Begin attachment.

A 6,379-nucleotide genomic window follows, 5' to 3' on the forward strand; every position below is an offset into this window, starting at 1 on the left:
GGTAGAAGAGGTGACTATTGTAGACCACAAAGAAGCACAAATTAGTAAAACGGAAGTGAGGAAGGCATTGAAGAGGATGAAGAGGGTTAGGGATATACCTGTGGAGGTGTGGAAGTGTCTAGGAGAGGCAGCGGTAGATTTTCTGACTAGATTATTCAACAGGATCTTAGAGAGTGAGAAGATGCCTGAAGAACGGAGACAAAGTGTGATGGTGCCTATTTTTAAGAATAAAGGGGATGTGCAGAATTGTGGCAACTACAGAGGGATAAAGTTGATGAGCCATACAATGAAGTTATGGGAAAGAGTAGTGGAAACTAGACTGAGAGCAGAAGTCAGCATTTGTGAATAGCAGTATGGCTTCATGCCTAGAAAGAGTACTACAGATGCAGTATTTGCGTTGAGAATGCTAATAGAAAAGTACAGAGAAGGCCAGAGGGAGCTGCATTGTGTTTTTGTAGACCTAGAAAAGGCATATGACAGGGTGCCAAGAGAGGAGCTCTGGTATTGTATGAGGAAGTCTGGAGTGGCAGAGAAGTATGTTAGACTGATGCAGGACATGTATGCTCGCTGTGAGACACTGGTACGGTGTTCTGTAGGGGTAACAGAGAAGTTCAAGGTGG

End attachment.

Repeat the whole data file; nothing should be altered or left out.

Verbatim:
A 6,379-nucleotide genomic window follows, 5' to 3' on the forward strand; every position below is an offset into this window, starting at 1 on the left:
GGTAGAAGAGGTGACTATTGTAGACCACAAAGAAGCACAAATTAGTAAAACGGAAGTGAGGAAGGCATTGAAGAGGATGAAGAGGGTTAGGGATATACCTGTGGAGGTGTGGAAGTGTCTAGGAGAGGCAGCGGTAGATTTTCTGACTAGATTATTCAACAGGATCTTAGAGAGTGAGAAGATGCCTGAAGAACGGAGACAAAGTGTGATGGTGCCTATTTTTAAGAATAAAGGGGATGTGCAGAATTGTGGCAACTACAGAGGGATAAAGTTGATGAGCCATACAATGAAGTTATGGGAAAGAGTAGTGGAAACTAGACTGAGAGCAGAAGTCAGCATTTGTGAATAGCAGTATGGCTTCATGCCTAGAAAGAGTACTACAGATGCAGTATTTGCGTTGAGAATGCTAATAGAAAAGTACAGAGAAGGCCAGAGGGAGCTGCATTGTGTTTTTGTAGACCTAGAAAAGGCATATGACAGGGTGCCAAGAGAGGAGCTCTGGTATTGTATGAGGAAGTCTGGAGTGGCAGAGAAGTATGTTAGACTGATGCAGGACATGTATGCTCGCTGTGAGACACTGGTACGGTGTTCTGTAGGGGTAACAGAGAAGTTCAAGGTGG